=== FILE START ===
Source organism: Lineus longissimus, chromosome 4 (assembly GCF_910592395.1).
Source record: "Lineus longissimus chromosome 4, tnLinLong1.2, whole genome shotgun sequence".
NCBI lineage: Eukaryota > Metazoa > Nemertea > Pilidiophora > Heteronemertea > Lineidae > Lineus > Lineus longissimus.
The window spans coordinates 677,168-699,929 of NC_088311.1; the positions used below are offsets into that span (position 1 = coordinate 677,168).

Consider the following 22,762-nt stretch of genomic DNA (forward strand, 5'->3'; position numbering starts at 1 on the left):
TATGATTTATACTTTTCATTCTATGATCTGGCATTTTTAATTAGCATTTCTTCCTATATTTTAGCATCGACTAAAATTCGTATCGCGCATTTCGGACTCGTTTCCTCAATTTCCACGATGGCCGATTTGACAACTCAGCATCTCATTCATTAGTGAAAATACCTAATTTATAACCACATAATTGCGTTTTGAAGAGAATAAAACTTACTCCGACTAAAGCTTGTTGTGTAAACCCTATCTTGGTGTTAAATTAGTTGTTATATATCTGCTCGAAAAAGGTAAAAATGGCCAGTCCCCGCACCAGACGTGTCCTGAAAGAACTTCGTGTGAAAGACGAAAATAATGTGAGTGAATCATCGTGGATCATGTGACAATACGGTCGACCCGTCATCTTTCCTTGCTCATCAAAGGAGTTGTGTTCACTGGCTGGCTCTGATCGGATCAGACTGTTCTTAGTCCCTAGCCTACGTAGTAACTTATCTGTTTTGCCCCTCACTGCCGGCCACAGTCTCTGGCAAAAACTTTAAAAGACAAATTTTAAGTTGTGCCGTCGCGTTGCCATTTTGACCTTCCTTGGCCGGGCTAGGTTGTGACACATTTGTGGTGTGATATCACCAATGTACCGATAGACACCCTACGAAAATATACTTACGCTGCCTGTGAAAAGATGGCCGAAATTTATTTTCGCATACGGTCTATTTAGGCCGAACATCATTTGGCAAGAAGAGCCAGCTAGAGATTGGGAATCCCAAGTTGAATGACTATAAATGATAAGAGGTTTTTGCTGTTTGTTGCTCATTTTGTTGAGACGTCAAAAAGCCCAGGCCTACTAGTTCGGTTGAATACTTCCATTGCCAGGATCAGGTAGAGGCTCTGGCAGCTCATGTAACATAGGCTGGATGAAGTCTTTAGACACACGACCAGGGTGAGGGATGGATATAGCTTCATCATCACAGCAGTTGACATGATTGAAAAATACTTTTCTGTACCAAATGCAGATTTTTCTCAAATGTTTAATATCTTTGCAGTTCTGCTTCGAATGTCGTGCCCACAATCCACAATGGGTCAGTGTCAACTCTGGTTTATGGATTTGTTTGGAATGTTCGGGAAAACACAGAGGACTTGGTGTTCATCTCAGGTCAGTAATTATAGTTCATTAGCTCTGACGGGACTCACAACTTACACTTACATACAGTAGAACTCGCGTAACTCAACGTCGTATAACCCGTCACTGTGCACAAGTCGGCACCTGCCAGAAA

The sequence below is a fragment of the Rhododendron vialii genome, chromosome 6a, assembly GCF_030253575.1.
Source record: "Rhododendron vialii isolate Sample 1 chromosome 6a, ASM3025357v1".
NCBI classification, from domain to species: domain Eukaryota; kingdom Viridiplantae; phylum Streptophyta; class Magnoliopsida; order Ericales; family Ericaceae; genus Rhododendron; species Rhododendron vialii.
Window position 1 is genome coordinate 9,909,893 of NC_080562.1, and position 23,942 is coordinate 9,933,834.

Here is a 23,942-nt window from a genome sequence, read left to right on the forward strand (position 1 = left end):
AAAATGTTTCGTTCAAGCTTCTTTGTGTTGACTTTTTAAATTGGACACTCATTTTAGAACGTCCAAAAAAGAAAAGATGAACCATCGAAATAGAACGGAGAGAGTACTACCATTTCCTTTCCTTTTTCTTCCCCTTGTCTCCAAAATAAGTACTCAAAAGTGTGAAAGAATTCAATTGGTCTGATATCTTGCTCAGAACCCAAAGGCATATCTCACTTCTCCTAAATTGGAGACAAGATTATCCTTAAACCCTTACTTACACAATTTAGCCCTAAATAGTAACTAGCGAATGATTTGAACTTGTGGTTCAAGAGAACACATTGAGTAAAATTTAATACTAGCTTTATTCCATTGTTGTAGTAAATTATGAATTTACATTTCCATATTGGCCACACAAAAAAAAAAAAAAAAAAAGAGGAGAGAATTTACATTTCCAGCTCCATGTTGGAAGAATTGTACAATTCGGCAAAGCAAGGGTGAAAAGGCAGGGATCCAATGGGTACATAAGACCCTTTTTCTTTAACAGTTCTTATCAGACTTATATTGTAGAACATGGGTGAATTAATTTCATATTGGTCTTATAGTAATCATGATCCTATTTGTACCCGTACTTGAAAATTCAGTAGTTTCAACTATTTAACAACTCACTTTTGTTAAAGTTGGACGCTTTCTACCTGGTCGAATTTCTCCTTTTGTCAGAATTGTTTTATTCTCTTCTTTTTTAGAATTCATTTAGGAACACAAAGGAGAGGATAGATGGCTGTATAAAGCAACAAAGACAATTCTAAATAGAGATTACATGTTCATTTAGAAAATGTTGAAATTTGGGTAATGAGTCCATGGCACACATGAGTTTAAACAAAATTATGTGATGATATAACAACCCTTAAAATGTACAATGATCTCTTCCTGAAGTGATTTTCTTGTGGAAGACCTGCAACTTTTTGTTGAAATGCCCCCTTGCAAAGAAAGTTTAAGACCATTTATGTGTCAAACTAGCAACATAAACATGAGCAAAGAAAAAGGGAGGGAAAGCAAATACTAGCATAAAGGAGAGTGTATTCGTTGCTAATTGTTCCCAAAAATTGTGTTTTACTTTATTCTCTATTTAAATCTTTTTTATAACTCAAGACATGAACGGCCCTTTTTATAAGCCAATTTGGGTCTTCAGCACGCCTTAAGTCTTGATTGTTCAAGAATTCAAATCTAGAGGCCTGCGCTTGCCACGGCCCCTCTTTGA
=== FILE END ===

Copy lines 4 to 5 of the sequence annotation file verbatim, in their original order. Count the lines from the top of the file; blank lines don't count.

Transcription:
The window spans coordinates 677,168-699,929 of NC_088311.1; the positions used below are offsets into that span (position 1 = coordinate 677,168).

Consider the following 22,762-nt stretch of genomic DNA (forward strand, 5'->3'; position numbering starts at 1 on the left):